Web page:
July 27, 2008
They may be porcelain, but the dolls created by South African doll artist Debbie Dixon-Paver are so realistic that sometimes you'd swear you saw them move.
Debbie, who's been creating miniature dolls for 14 years, does use commercial molds, (her favorites are from Stacy Hoffman, Doreen Sinnett and Parker-Levi), but it's the way she poses her dolls and the realism of her miniature scenes that makes her creations stand out.
Her enthusiasm for miniatures is especially interesting since the hobby is still not as well known in her small city of Port Elizabeth, also known as "The Friendly City" of South Africa. "There are two mini groups in our city but miniatures in general are not 'very big' here!" she says with a laugh.
Given Debbie's artistic background - she taught art in schools, and her father painted and drew as a hobby - it's not surprising that she is driven to create, despite the challenges.
"My biggest challenge is finding supplies; virtually everything I use has to be imported, so I end up paying probably twice what American doll makers might for porcelain, molds and fabrics as the postage and customs into South Africa are really high," she explains. "Our recent power cuts have been a real pain and caused me to lose considerable doll making time.
A New Job
Retired now after 20 years of teaching, Debbie is happy to have traded her schoolbooks in to work on her dolls full-time. Her daughter, whose birth originally inspired Debbie to try her hand at miniature dolls, is now a young lady who enjoys seeing what her mother has made and gives "very helpful critiques," Debbie says.
It all began with Debbie hoping to build a dollhouse for her daughter to enjoy when she got older. And of course, it had to have dolls.
"I ordered some dolls through a mail order catalogue and was SO disappointed with the quality of them when they arrived that I vowed that I was going to make better ones," she says.
She switched from making larger dolls and has never regretted it, falling in love with the doll making process all over again. "The mini dolls are so much easier and quicker to complete than the big ones and they take up less room," she says.
Inspirations and Fantasies
Debbie has since created a variety of dolls, many fashioned with a certain theme in mind or inspired by history. The fun is seeing what she comes up with, from a series of dolls inspired by well known songs and a series of characters for a western town, to the incredible "People from the Past" series featuring Henry VIII and his wives - which includes the ladies as young girls to adults - and the series which fit Candid Canine best called "Waiting for the Vet!"
As with her other series, "Waiting for the Vet!" tells a story without words. It is a busy afternoon at the local veterinarian's office. All the seats are filled with people concerned about their pets, or who've come in for routine shots and a check-up.
With such a backlog of appointments, the office has little room for people to be fussy about where they sit.The little girl doesn't seem to be too concerned, though, even if her kittens are between two dogs.
The Corgi, however, seems to have something else within his view.
And that other naughty dog? That lady is going to have quite the surprise when she wakes up!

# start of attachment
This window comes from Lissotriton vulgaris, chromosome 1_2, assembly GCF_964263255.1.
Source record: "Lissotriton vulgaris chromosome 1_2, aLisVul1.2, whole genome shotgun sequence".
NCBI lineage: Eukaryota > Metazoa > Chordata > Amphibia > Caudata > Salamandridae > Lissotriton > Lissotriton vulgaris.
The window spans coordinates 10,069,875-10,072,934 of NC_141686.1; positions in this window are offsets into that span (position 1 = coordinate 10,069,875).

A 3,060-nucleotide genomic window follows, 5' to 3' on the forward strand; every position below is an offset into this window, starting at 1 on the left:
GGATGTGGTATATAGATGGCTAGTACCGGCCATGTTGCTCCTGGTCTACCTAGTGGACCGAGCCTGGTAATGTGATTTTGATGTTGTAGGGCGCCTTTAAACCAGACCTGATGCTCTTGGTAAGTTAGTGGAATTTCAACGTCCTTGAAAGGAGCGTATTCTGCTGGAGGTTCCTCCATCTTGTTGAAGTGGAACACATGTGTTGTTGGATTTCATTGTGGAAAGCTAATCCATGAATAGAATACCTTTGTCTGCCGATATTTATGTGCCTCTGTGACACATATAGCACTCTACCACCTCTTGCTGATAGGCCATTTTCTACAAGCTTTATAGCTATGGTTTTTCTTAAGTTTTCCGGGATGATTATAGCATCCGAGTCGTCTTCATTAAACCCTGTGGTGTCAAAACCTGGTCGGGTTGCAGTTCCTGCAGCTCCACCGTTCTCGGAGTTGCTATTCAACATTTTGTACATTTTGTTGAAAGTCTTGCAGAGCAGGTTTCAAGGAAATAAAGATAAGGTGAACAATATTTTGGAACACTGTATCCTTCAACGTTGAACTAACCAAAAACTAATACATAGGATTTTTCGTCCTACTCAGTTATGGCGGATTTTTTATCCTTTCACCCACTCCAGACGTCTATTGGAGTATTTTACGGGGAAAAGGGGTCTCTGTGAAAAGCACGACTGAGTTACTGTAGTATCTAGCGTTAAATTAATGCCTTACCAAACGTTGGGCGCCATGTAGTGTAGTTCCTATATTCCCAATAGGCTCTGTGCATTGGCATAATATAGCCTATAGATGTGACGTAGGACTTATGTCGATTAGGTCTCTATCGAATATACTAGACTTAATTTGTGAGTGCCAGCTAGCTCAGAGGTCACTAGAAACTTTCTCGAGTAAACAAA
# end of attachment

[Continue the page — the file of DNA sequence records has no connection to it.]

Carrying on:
On the other bench, nothing seems to disturb the lady with the Poodle, although the woman with the Yorkie seems a little concerned, doesn't she?
Noah's Ark in Miniature
In this Noah's ark of a vet's office, there are other animals, as well, and they all appear to get along. (The exception is that frisky little Jack Russell Terrier. See the group photo.) I'd imagine the retired sailor (see group photo) has other things on his mind, or maybe the parrot is squawking in his ear again? (Debbie made her Macaw from an amazing miniature parrot tutorial by IGMA Fellow Kerri Pajutee.)
Of all the characters, the little boy appears to be the most anxious about his favorite pet rat (is it named Ben?), doesn't he?
The scene is so full of life, it makes you want to make one of your own, doesn't it?
You can see more of Debbie's work for sale at her CDHM website.
As always, I'd love to hear your comments. Have you done any scenes with dogs and other pets? Feel free to post a comment and email me about posting the photos.
July 20, 2008
(Pictured: The Southern Heritage Cookbook cover in miniature by Chris Verstraete)
It's no surprise that some of my best "cooking" is done in miniature.
As an avid dollhouse miniatures creator and collector, I enjoy making different things, but I'm always amazed at the realism of miniature food made from polymer and air dry clays. (Less calories too. ha!)
I am nowhere near as good as some of the more skilled artisans (see some of their incredible work at the Mini Food Blog.) but I enjoy trying new things and am pleased (usually) with the results.
For fun, Terri, the list owner of the Miniature Collectors Club at Yahoo Groups, decided to hold a contest called The Cookbook Challenge. In it you were to duplicate the page or cover of a favorite cookbook or scene.
I found the Southern Heritage cookbook at a flea market for $1. As I'd made some of the foods before, I thought the picture was something I could duplicate. Making the watermelon was something new for me and was fun to try.
You can see all the amazing entries at the group's Webshots page. The first place entry was pretty unique. I'm still happy as mine got second place.
** I forgot to add this:
For fun I also did a much smaller setting in half-inch scale.